Tonight was our last night of actual cooking in my George Brown cooking class (sniff!). I've absolutely loved this 12-week course, and I know for a fact I'll be taking more classes from GBCS. It's just a matter of where to go from here - Italian? French? Asian? Sauces? Knife Skills?
But anyway, back to class. On Tuesday we made a baked pork chop with date and bacon stuffing, and a warm apple compote to go alongside. Chef Marty gave us more incredible tips on how to ensure the finished dish is exactly how it should be. The pork chops had the bone still attached, which definitely makes for better presentation.
We started off by making the apple compote, comprised of 4 Spy apples peeled and cut into a one-inch dice (so quite large), ground cinnamon, ground nutmeg, grated ginger, some white wine, about a third of a cup of white sugar (although you could use brown), a teaspoon of sea salt, the zest and juice from a lemon, a tablespoon or two of butter and 1/4 cup or so of chicken stock just to round out the flavour. If you were making apple compote for dessert, you could omit the stock.
I've avoided putting precise measurements in my description because really this is one of those "make it to taste" dishes. We were adding ingredients as we went, more cinnamon if needed, more butter or stock if the flavours were too acidic or harsh. More lemon juice if more tartness was required. It's one of those recipes that really makes you feel like a chef, because you're constantly tasting, and trying to improve on, what you've done. One thing to note though is that Chef Marty added half of the apples at the start with the spices and other ingredients (except for the stock and butter), cooked them down until they were quite soft, and then added the rest of the apples. What happens is you end up having a variety of textures -- the apples added in first will soften to the point where they're breaking down, while the late additions will still have a welcome bit of bite to them.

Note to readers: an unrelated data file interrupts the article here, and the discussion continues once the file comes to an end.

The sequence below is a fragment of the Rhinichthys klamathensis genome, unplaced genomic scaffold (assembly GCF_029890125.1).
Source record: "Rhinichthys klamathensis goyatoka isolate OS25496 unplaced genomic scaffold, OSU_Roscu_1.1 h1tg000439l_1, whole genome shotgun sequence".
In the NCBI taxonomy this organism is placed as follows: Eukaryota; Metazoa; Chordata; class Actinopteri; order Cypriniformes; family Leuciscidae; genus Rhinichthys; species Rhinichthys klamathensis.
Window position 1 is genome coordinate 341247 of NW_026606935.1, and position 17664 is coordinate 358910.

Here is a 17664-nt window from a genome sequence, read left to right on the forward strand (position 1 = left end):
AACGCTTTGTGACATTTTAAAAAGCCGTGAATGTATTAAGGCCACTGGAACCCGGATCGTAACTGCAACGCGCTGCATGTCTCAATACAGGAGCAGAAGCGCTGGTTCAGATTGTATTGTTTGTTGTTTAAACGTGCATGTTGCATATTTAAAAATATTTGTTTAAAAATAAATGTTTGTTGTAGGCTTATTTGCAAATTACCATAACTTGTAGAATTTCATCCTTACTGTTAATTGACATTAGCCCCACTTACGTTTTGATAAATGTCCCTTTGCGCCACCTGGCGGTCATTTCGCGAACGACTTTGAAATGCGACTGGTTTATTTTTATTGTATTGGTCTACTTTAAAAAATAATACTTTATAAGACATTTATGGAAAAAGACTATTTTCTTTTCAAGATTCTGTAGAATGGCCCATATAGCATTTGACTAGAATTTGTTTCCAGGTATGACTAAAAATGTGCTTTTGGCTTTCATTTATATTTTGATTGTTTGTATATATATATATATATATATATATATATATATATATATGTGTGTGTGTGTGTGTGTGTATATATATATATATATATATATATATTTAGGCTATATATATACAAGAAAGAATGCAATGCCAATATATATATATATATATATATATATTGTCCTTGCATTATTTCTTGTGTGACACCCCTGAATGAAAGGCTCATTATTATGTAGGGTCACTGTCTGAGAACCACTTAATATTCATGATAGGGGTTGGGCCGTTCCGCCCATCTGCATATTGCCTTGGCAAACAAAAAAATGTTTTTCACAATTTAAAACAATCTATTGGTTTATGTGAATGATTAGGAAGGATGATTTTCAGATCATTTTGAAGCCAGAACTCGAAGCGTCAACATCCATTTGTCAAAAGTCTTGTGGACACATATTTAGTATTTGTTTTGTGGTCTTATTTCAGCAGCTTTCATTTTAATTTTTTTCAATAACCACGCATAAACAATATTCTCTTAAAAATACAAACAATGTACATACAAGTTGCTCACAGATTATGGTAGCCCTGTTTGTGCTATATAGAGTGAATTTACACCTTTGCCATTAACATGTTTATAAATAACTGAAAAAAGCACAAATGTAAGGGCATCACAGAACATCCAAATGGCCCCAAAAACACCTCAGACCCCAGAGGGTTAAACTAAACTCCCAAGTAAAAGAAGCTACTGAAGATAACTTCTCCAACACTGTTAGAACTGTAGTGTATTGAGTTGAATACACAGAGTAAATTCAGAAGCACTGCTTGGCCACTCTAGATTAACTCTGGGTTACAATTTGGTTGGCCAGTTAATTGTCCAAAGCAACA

Once the compote was all but done we were able to start on the pork dish. First we started with the stuffing, which was essentially sauteed bacon , onions, and celery. Add some chopped dates that have been soaking in Riesling or another white wine. Season with salt and pepper, as always, and cook the mixture down, deglazing with white wine or water as needed. When there's still a bit of liquid left in the pan, but not much, add some bread cubes from a stale loaf (1 or 2 slices' worth). You should be able to stir it all together by this point and the bread will soak up the extra moisture.
It's important to cool down the stuffing before you shove it into the pork chop cavity, so let it rest for a few minutes. Use your boning knife to cut into the chop and use it to make a sizeable pocket in the chops. Once the stuffing has cooled slightly spoon it into the waiting chops.
Heat up some oil and butter a large skillet, on high heat. Rub the chops with oil, salt, and pepper, and when the pan is hot, put the chops in to sear. Shake the pan to ensure the chop isn't sticking. Turn down the oven temperature. After a couple of minutes turn the chop to cook the other side. Then put the pan in the oven so that the chop can finish cooking. Use a meat thermometer to test for doneness -- if the internal temperature reaches 150C you're in business.
This was all in all a delicious meal. Everything went together and it was that perfect balance of savoury and sweet. Can't wait to try it again at home.
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